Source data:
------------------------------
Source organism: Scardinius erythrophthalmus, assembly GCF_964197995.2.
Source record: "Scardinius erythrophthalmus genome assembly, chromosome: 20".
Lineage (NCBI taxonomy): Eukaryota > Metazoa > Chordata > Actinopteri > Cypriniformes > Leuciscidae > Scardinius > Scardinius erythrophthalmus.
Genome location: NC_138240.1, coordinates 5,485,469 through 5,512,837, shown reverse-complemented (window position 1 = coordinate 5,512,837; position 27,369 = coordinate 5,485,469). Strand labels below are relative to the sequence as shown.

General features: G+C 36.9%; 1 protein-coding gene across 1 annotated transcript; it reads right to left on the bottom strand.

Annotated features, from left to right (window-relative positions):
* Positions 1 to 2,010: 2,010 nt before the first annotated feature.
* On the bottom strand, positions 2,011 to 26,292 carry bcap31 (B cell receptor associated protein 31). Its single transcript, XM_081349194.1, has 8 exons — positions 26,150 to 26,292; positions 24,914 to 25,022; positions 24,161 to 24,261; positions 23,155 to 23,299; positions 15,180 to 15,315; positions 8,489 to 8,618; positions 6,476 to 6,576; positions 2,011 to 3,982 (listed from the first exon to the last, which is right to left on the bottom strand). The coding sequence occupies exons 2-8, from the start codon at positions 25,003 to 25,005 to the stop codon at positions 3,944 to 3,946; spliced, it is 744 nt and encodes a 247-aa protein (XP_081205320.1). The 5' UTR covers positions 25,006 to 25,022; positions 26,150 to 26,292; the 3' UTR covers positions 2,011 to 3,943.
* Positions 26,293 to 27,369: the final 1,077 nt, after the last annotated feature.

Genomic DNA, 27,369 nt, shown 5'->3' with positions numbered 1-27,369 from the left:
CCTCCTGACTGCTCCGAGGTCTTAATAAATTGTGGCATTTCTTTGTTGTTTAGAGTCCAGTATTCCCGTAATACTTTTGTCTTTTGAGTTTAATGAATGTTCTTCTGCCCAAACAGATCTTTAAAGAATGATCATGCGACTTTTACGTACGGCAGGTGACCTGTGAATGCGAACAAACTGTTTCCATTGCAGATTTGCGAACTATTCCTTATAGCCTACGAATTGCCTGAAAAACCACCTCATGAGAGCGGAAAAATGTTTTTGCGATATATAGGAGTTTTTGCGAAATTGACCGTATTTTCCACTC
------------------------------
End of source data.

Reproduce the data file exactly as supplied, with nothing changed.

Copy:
Source organism: Scardinius erythrophthalmus, assembly GCF_964197995.2.
Source record: "Scardinius erythrophthalmus genome assembly, chromosome: 20".
Lineage (NCBI taxonomy): Eukaryota > Metazoa > Chordata > Actinopteri > Cypriniformes > Leuciscidae > Scardinius > Scardinius erythrophthalmus.
Genome location: NC_138240.1, coordinates 5,485,469 through 5,512,837, shown reverse-complemented (window position 1 = coordinate 5,512,837; position 27,369 = coordinate 5,485,469). Strand labels below are relative to the sequence as shown.

General features: G+C 36.9%; 1 protein-coding gene across 1 annotated transcript; it reads right to left on the bottom strand.

Annotated features, from left to right (window-relative positions):
* Positions 1 to 2,010: 2,010 nt before the first annotated feature.
* On the bottom strand, positions 2,011 to 26,292 carry bcap31 (B cell receptor associated protein 31). Its single transcript, XM_081349194.1, has 8 exons — positions 26,150 to 26,292; positions 24,914 to 25,022; positions 24,161 to 24,261; positions 23,155 to 23,299; positions 15,180 to 15,315; positions 8,489 to 8,618; positions 6,476 to 6,576; positions 2,011 to 3,982 (listed from the first exon to the last, which is right to left on the bottom strand). The coding sequence occupies exons 2-8, from the start codon at positions 25,003 to 25,005 to the stop codon at positions 3,944 to 3,946; spliced, it is 744 nt and encodes a 247-aa protein (XP_081205320.1). The 5' UTR covers positions 25,006 to 25,022; positions 26,150 to 26,292; the 3' UTR covers positions 2,011 to 3,943.
* Positions 26,293 to 27,369: the final 1,077 nt, after the last annotated feature.

Genomic DNA, 27,369 nt, shown 5'->3' with positions numbered 1-27,369 from the left:
CCTCCTGACTGCTCCGAGGTCTTAATAAATTGTGGCATTTCTTTGTTGTTTAGAGTCCAGTATTCCCGTAATACTTTTGTCTTTTGAGTTTAATGAATGTTCTTCTGCCCAAACAGATCTTTAAAGAATGATCATGCGACTTTTACGTACGGCAGGTGACCTGTGAATGCGAACAAACTGTTTCCATTGCAGATTTGCGAACTATTCCTTATAGCCTACGAATTGCCTGAAAAACCACCTCATGAGAGCGGAAAAATGTTTTTGCGATATATAGGAGTTTTTGCGAAATTGACCGTATTTTCCACTC